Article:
A snapshot of one of the key points made during a sermon

 

Another snapshot of one of the key points made during a sermon

 

Another snapshot of one of the key points made during a sermon

 

Which got me to thinking…while tools like Panopto* give us something along these lines, they don’t present to the student what the KEY POINTS were in any given class session.

So professors — in addition to teachers, trainers, pastors, presenters, etc. — should be able to quickly and easily instruct the software to create a visual table of contents of key points based upon which items the professor favorited or assigned a time signature to. I’m talking about a ONE keystroke or ONE click of the mouse type of thing to instruct the software to take a visual snapshot of that point in time (AI could even be used to grab the closest image without someone’s eyes shut). At the end of the class, there are then just a handful of key points that were made, with links to those time signatures.

At the end of a course, a student could easily review the KEY POINTS that were made throughout the last ___ weeks.

****

But this concept falls apart if there are too many things to remember. So when a professor presents the KEY POINTs to any given class, they must CURATE the content.  (And by the way, that’s exactly why pastors normally focus on only 3-4 key points…otherwise, it gets too hard to walk away with what the sermon was about.)

****

One could even build upon the table of contents. For example…for any given class within a law school’s offerings, the professor (or another team member at the instructions of the professor) could insert links to:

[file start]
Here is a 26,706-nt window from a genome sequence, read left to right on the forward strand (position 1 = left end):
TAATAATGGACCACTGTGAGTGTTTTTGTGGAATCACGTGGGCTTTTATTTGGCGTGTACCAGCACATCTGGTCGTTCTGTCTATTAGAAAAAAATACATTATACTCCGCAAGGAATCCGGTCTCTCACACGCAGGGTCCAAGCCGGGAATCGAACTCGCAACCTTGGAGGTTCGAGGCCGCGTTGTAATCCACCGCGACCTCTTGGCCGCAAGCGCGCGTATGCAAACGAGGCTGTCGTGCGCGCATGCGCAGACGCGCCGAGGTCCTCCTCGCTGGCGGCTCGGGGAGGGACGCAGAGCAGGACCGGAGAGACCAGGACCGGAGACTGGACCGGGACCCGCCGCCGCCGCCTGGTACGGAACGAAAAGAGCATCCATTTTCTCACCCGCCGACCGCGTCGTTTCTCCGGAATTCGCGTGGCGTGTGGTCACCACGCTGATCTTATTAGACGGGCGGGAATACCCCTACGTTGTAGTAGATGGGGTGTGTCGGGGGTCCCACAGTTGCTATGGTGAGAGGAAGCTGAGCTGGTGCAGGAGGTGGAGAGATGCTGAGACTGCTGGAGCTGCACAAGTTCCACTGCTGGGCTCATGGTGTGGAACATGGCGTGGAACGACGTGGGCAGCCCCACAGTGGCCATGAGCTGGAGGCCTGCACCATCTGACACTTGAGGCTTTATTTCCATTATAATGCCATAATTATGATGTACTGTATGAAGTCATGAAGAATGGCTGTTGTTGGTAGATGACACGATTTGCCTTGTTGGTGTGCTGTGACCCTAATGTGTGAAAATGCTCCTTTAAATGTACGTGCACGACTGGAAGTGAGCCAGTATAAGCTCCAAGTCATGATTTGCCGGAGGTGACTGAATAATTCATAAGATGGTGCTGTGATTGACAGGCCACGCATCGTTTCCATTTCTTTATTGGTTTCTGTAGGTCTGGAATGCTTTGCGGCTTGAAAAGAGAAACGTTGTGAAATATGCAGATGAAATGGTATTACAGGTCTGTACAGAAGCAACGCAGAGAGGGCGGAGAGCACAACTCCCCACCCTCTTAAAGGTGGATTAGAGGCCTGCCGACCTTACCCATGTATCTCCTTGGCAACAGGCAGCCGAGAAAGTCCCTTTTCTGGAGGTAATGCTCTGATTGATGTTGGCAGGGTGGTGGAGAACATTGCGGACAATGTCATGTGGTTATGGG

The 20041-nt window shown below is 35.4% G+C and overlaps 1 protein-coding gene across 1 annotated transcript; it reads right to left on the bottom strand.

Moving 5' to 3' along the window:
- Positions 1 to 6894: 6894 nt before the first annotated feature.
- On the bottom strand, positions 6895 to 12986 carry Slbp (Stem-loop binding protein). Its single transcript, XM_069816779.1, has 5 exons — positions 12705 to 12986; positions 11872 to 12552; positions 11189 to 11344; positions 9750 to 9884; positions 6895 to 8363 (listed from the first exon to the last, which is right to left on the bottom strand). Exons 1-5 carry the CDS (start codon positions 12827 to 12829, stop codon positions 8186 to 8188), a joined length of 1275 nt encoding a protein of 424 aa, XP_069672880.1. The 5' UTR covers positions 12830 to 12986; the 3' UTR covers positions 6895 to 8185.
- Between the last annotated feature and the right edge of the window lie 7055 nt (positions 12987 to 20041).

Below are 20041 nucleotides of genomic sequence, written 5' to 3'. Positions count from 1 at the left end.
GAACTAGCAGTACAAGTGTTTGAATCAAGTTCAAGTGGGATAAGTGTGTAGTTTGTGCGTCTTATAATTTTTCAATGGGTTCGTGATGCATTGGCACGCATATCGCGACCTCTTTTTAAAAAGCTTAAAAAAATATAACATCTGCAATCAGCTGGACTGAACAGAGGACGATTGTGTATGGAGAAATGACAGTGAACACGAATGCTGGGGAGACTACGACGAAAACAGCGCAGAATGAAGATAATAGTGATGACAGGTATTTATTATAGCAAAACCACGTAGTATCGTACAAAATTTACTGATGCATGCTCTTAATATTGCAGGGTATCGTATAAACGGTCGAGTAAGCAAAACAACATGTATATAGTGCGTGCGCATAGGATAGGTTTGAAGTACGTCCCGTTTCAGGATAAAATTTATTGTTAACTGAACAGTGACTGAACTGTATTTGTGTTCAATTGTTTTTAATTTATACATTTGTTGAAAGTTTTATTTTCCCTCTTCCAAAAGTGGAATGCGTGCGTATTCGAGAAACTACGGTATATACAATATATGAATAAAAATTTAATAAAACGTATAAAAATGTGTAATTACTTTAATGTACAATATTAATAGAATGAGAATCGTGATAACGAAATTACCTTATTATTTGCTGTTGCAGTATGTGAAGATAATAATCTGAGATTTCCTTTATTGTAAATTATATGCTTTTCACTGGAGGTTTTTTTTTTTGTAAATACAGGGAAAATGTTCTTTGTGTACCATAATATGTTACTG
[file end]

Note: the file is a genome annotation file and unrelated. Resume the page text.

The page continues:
• Relevant chapters or sections of a chapter in the textbook
  • Journal articles
  • Cases
  • Rules of law
  • Courts’ decisions
  • Other

****

And maybe even:

  • That’s the kind of “textbook” — or learning modules — that we’ll move towards creating in the first place.
    .
  • That’s the form of learning we’ll see more of when we present streams of up-to-date content to folks using a next-generation learning platform.
    .
  • Future webinars could piggyback off of this concept as well. Dive as deep as you want to into something…or just take away the main points (i.e., the Cliff notes/summaries) of a presentation.

At the end of the day, if your communication isn’t in a digital format, there is no playback available. What’s said is said…and gone.


* The functionality discussed here would take a day’s worth of work for a developer at Panopto (i.e., give a presenter a way to favorite existing TOC items and/or to assign a time signature to slots of time in a recording) — but it would save people and students sooooo much time. Such functionality would help us stay up-to-date — at least at a basic level of understanding — on a variety of topics.